Highlighting Suu Kyi’s Address

By Scott Sarvay
By Max Resnik

September 25, 2012 Updated Nov 10, 2013 at 9:25 PM EDT

FORT WAYNE, Ind. (Indiana’s NewsCenter) – National League for Democracy Party leader and Nobel Laureate Aung San Suu Kyi delivered a speech to thousands at the Allen County War Memorial Coliseum Tuesday morning.

Suu Kyi, who called the United States the greatest democracy in the world, said Myanmar, as it is referred to now, has made some strides towards progress, but also said there is still a long road to travel. Suu Kyi said improvements must be measurable.

“You must not just look at the surface of things. In the end, real progress must be reflected in the improvements in the lives of ordinary people. So that is what you have to study. What improvements have been made in the lives of ordinary people?"

When speaking of her own political career, stalled by 15 years of house arrest, Suu Kyi said she was not driven to politics. Instead, she said she chose politics and believes everyone has a responsibility to participate in democracy. Suu Kyi said her ability to create change is defined by her ability to serve and her love of service.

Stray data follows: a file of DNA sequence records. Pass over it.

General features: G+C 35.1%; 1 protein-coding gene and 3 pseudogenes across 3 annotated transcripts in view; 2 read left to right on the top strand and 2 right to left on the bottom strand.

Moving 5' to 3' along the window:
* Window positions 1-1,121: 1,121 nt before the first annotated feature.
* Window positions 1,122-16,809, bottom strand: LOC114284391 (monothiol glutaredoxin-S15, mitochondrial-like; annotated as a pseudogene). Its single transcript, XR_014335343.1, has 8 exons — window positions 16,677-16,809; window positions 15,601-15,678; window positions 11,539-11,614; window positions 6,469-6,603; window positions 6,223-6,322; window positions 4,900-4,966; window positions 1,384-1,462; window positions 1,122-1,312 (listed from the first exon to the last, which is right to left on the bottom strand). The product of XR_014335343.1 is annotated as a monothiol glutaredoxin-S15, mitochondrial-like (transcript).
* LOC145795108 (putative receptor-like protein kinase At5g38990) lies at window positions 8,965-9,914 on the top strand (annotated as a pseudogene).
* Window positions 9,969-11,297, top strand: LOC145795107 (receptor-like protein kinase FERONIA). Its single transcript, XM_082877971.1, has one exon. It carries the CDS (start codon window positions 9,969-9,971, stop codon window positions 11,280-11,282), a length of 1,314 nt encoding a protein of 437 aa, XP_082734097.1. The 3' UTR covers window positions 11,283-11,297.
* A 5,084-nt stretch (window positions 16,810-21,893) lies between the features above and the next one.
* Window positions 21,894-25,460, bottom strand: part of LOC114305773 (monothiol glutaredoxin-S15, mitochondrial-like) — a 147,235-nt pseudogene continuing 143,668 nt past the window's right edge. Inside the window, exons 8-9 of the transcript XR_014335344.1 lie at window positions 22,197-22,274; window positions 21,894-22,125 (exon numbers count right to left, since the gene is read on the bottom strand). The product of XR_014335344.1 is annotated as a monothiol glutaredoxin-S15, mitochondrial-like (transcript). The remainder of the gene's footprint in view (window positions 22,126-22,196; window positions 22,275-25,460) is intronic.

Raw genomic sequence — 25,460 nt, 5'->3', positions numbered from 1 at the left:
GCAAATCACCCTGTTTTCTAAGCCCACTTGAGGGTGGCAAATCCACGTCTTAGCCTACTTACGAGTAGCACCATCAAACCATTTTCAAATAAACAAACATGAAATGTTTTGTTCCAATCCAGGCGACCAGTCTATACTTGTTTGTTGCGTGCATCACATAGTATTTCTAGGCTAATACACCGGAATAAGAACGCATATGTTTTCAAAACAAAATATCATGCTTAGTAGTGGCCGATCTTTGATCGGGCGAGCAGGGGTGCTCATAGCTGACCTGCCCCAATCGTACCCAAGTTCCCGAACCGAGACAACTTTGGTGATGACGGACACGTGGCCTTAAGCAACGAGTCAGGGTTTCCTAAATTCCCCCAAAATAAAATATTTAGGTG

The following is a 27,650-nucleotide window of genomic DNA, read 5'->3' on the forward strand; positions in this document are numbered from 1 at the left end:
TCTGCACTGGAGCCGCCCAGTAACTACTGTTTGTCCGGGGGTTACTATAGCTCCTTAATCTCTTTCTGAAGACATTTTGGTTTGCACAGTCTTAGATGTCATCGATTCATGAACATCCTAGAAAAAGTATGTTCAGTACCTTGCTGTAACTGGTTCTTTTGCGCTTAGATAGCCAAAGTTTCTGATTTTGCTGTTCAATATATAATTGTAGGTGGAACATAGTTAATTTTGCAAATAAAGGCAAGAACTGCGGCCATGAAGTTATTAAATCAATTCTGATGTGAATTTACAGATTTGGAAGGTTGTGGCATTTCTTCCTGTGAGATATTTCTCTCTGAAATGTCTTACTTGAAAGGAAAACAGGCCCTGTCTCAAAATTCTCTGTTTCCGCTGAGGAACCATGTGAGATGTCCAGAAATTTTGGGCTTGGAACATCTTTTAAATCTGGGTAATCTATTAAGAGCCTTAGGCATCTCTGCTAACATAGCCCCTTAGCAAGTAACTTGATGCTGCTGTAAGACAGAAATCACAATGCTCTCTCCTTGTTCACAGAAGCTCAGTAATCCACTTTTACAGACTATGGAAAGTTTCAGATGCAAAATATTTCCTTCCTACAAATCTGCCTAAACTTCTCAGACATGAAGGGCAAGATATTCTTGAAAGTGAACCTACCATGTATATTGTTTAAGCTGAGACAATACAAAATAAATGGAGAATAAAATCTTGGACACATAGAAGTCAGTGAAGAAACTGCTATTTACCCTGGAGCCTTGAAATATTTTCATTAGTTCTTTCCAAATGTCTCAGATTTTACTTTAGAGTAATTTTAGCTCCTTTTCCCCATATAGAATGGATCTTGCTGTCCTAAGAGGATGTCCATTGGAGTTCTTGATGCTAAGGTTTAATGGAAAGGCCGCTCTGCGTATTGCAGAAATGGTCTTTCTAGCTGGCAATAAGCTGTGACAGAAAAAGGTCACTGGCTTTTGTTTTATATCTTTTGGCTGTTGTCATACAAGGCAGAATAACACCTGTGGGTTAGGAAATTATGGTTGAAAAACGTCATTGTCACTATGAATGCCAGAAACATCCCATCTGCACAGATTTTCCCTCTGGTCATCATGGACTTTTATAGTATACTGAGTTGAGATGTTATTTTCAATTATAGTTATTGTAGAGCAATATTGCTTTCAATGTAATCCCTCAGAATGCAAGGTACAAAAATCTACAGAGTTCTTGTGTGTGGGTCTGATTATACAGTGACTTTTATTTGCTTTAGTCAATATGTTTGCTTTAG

"Service is a beautiful word. People do not really understand what it means to serve, and how much joy and satisfaction you can get out of it. This is something that you acquire through experience and also through education."

Education was also a major focus of Suu Kyi’s speech. She called on elders in the community to teach American born Burmese how to write and speak the language and urged Burmese guests to take pride in their culture, heritage and language. Suu Kyi said education is not only about what can be discovered in books but also though life experiences. She commented that in order for real progress to continue for their home country, Burmese around the world, especially here in Fort Wayne where the numbers are so great, must band together to take advantage of educational opportunities.

"I’m very grateful for the education that has been offered to our people here, and I hope that more opportunities will be made available to all of our people who are now in Fort Wayne. The greatest gift you have to give us is education. With education, our people will be able to forge ahead and meet the challenges that lie along the way. This is what education is all about."

And as for addressing one of the greatest concerns for Burmese in the Fort Wayne community, whether they might one day be able to visit or return to their homeland, Suu Kyi said she would continue her promise to the make the reforms necessary for each family to see the land they left years ago.

You can read the transcript of Suu Kyi's speech below.

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